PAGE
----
My View Page 12-13
My Sabbatical Year in China:
Likes and Dislikes
BY RANDY REFSLAND
I spent the past year on an unpaid sabbatical from my superintendency in south-central Wisconsin to live and work in China. I served as the chief academic officer for an educational foundation that runs Advanced Placement courses in 14 Chinese high schools.
During my year abroad, I had the opportunity to visit more than 20 cities ranging in size from 2.5 million (Shijiazhuang, Hebei Province) to 23 million residents (Shanghai). In each place, I spent considerable time in high schools, working alongside Chinese administrators, teachers, students and parents. I also worked with teachers from 18 other countries around the globe.
China has compulsory education for students 6 to 15 years of age, in grades 1-9. When students enter the 9th grade, they spend the year reviewing all previous curricula to prepare for the all-important national exam, the Zhong Kao. Their exam score determines the quality of the high school they may enter in grade 10 — or even whether they will be permitted to attend high school. Nationwide, 10-15 percent of students do not score well enough to qualify for further schooling.
High school is essentially a two-year program in a traditional Chinese high school, with the third year being a thorough review for the final nationwide exam, the Gao Kao. The student’s choice of college and academic major is determined by performance on this exam. Talk about high stakes!
I found several things to admire about the Chinese education system, but I also discovered it is not quite as wonderful as many educators in the United States might think. My personal observations stem from the schools where I worked, almost all of which operate international programs that prepare Chinese students to go overseas to college.
The four things I found most admirable were these: the respect parents and society have for education and educators; the work ethic of most students; the high expectations in math and science instruction; and the worldview of Chinese educators and schools.
While I would love to bring all of those attributes back to my school district, the first two would be difficult to transfer. Each nation has its unique cultural norms and traditions involving formal education. As much as we’d like to see widespread respect and a high work ethic, we can’t hope to match the Chinese.
On the remaining two areas, we have real opportunities to address. The worldview I experienced could be seen in the increasing number of Chinese high schools that are creating international programs and the escalating number of Chinese students coming to the United States to study. According to the Institute of International Education, 194,000 Chinese undergraduate and graduate students attended U.S. universities in 2011-12, up from 68,000 five years earlier. China understands its growing role in the world, and its focus on international education confirms it.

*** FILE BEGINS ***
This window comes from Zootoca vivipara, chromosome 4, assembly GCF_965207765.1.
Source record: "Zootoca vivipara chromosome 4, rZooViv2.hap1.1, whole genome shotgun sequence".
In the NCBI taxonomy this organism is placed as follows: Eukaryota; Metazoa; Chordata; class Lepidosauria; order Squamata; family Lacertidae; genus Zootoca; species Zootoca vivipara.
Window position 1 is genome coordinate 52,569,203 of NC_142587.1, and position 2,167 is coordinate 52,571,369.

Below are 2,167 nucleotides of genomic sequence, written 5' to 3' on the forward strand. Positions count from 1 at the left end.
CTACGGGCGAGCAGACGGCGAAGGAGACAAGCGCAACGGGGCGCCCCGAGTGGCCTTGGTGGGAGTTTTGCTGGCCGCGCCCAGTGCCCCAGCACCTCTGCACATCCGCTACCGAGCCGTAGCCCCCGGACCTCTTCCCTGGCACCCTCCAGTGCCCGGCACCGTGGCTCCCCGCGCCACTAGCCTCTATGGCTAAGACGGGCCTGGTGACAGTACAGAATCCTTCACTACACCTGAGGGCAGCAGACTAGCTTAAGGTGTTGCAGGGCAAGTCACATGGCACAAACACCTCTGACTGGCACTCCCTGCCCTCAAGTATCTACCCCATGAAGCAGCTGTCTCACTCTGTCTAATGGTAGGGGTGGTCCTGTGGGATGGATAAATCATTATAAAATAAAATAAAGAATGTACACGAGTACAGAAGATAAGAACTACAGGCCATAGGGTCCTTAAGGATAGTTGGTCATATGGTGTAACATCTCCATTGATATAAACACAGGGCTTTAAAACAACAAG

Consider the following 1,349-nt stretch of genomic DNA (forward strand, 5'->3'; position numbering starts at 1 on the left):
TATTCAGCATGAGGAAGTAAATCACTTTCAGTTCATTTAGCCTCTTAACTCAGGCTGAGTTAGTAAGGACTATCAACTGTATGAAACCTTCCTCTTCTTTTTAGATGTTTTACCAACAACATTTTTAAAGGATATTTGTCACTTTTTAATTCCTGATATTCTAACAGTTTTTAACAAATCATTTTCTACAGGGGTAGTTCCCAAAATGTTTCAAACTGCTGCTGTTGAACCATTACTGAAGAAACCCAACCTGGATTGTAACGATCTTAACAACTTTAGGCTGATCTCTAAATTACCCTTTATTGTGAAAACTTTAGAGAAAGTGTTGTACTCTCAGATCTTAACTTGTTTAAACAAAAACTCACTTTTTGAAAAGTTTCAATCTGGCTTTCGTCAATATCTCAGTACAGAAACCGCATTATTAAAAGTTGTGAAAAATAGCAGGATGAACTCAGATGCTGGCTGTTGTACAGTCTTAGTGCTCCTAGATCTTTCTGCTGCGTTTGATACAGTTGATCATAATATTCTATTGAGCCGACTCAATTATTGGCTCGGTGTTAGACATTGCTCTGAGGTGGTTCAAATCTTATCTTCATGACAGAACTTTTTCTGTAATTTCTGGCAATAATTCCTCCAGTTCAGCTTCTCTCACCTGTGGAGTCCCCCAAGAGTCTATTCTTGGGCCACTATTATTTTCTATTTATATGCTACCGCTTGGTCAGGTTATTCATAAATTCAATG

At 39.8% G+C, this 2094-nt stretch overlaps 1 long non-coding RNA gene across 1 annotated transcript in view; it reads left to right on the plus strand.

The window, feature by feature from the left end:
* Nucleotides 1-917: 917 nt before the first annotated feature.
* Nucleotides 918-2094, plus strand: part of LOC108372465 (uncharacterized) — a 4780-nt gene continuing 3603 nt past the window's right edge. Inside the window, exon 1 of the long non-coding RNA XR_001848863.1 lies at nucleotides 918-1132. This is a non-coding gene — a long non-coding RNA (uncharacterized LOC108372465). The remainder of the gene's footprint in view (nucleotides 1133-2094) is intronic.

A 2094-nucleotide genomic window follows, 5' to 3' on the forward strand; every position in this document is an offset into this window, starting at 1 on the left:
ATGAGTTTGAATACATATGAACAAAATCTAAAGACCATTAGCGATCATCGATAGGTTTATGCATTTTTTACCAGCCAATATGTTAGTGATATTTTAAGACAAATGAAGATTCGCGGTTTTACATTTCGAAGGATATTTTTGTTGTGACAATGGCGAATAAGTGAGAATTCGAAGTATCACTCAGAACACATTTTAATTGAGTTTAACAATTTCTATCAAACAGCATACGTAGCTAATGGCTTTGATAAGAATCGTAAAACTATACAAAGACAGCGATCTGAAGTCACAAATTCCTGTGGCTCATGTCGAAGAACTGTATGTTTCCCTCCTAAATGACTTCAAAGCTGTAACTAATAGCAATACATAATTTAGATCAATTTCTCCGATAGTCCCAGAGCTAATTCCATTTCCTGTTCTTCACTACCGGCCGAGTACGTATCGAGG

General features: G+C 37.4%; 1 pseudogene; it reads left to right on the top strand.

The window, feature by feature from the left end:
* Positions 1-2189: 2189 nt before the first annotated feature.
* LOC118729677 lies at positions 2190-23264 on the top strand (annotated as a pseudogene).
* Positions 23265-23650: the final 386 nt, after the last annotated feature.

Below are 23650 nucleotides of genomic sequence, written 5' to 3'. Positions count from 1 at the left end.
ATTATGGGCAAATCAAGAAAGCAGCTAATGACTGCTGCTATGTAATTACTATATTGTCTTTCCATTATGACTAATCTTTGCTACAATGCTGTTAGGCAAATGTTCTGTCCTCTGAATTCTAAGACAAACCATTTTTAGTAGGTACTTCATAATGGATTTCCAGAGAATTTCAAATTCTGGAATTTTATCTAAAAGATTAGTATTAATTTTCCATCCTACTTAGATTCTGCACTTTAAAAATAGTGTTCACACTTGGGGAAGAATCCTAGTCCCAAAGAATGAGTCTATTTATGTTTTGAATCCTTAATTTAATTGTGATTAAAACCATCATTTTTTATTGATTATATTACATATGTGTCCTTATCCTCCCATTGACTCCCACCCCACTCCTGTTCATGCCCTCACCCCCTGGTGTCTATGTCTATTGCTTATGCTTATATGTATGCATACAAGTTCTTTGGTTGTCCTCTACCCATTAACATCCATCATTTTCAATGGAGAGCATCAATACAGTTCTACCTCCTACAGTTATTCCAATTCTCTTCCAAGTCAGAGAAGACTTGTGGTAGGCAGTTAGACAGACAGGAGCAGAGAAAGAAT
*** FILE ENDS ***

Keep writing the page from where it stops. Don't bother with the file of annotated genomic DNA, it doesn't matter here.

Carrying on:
Students and schools in our country don’t seem to embrace this to the same degree. I believe we need to encourage students to look at exchange programs on the secondary school level and to revise our curricula to reflect viewpoints and issues that are not just Eurocentric.
Finally, the Chinese place a strong emphasis on math and science instruction. The expectations for what a high school student needs to know far exceed what we expect from students. A Chinese teacher and parent commented that the material covered on a sample SAT math exam I showed her was similar to what her daughter studied in middle school. I have no doubt our students can handle higher expectations and expanded content just as well as their Chinese peers. I hope the Common Core State Standards in these two areas will raise the level of instruction and course content while we avoid the Chinese method of “drill, drill, drill.”
The list of things in the traditional Chinese education system that we don’t want to emulate is quite lengthy. Teaching methodology is mostly straight lecture. Science classes seldom have hands-on labs, and all instruction is designed to teach exclusively to the test. The humanities and arts classrooms are given little thought, with only English and Chinese instruction given priority. English teaching is primarily learning words without context or usage, and for the most part, instruction is poorly done.
The Chinese regularly discuss their desire to be more like our country in producing students who are more creative, but when suggestions are provided to do so, the Chinese answer is invariably “no.” Class sizes are substantial; I saw up to 75 children in a primary classroom and 64 in secondary classrooms.
Students are pushed hard in China. A typical student will have a school day that starts at 7:30 a.m. and runs until 9 at night, six days a week. Little time exists for kids to be kids. China has few students with any type of disability in their classrooms; they usually are not educated in any meaningful way.
Finally, corruption and unethical behavior abound in Chinese schools. Grade changes and transcript doctoring by administrators are common. Outright bribery takes place involving teachers and principals, and in many schools it is not uncommon for students in the final year to be absent most of the time and still receive excellent grades.
China is a fascinating place, and I met many talented educators who are trying to change things. However, the sheer size of the nation and the unwieldy bureaucracy make any transformation a formidable prospect.
Randy Refsland is the district administrator of the Clinton Community School District in Clinton, Wis. E-mail: firstname.lastname@example.org